Sheridan Flouring Mills, Inc.Edit profile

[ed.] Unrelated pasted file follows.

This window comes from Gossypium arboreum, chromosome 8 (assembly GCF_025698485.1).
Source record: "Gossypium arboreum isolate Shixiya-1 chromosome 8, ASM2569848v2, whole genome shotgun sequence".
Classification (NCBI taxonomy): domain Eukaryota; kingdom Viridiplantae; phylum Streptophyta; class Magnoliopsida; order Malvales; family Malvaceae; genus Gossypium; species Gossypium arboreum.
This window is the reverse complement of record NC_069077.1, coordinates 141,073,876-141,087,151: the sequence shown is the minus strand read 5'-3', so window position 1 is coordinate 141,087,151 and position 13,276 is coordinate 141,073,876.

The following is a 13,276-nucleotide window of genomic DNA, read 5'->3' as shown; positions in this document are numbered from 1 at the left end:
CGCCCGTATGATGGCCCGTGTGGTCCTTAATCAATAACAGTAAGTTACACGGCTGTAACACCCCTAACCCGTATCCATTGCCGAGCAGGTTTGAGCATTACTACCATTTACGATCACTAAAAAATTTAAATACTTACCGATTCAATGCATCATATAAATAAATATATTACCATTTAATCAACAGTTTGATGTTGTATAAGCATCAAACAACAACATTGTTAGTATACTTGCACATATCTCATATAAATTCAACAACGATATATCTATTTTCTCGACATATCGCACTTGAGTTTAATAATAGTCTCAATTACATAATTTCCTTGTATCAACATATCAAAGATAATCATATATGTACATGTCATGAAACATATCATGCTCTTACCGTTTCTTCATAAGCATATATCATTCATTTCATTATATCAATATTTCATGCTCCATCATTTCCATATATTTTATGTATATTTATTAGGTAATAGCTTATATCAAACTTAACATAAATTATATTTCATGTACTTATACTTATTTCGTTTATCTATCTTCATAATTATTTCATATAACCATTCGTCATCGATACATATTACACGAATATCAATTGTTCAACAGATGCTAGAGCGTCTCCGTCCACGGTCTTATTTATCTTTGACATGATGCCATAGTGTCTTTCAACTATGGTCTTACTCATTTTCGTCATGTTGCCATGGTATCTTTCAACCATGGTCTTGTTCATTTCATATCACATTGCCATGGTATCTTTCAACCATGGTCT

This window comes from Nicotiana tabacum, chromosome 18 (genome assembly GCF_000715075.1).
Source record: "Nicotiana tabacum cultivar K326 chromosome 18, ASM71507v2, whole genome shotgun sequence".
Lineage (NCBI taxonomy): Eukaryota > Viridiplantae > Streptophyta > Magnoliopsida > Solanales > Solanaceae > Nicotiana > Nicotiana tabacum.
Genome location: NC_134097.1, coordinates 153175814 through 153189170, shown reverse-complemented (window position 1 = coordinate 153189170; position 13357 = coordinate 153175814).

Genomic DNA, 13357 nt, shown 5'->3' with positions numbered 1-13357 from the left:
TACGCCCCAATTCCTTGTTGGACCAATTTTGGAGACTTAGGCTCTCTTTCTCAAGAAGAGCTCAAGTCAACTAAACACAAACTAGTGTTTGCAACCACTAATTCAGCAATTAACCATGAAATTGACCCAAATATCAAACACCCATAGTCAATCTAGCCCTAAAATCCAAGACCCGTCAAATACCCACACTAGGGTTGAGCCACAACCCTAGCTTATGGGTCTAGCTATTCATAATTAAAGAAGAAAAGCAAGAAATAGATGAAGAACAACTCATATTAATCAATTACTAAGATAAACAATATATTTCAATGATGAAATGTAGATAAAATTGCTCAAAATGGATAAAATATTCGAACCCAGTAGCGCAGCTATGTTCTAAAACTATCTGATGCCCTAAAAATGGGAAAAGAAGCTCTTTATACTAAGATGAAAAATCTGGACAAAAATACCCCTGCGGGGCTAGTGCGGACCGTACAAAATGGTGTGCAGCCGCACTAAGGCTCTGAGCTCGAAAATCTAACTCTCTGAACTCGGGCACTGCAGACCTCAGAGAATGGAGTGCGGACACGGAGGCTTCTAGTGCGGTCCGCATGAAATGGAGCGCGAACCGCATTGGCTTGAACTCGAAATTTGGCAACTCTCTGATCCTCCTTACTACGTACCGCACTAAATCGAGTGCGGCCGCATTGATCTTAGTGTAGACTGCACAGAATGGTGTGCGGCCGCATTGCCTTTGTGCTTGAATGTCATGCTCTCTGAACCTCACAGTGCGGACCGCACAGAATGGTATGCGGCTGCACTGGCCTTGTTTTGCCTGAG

The Sheridan Flouring Mills, also known as the Mill Inn, are an industrial complex in Sheridan, Wyoming. The mills were a major component of the economy of north central Wyoming, providing collection, storage and milling of locally-produced wheat and other grains into flour and other milled products. The original mill was established by Captain Scott W. Snively in the early 1890s. The Sheridan Milling and Manufacturing Company was sold to J.W. Denio in 1903, who operated the mill at its location on Broadway Avenue near downtown Sheridan. A catastrophic fire destroyed this mill in 1919, resulting in the purchase of a new location on Coffeen Avenue and construction of a much larger mill. The present complex was built in 1920-21 for J.W. Denio by Ballinger and McAllister of Bloomington, Illinois. It consists of a reinforced concrete mill building with a long two-story wing and a more compact six-story section, adjoined by a reinforced concrete grain elevator with seven pairs of grain tanks. The elevator features a large logo with a cowboy on a bucking horse and the legend "Best Out West Enriched Flour, Tomahawk Feeds For Livestock and Poultry, Sheridan Flouring Mills, Inc." The elevator building is 144 feet (44 m) high, while the grain tanks are 110 feet (34 m) high. The mill therefore dominates the skyline of Sheridan. The mill was purchased by Nebraska Consolidated Mills Company in 1963, the firm that became Con-Agra in 1971. The mill was upgraded in 1967, but closed in 1972. In 1974 a local corporation purchased the mill and converted it into a hotel in 1977-1978. As part of the hotel renovation, the interior partitions were removed from the mill building and new windows were installed, partially closing the openings with masonry. The grain elevators had a capacity in the 1930s of 410,000 bushels of grain. They are now abandoned and their machinery has been removed. The mill's products included wheat cereal and biscuit, doughnut, waffle and pancake flour, marketed as "Best Out West." Animal feed products were sold under the "Tomahawk" brand. The mill employed a baker to test the production by baking bread twice a day. The mill had a rail connection via a spur line of the Chicago, Burlington and Quincy Railroad. The tracks were removed with the development of the Sugarland commercial district.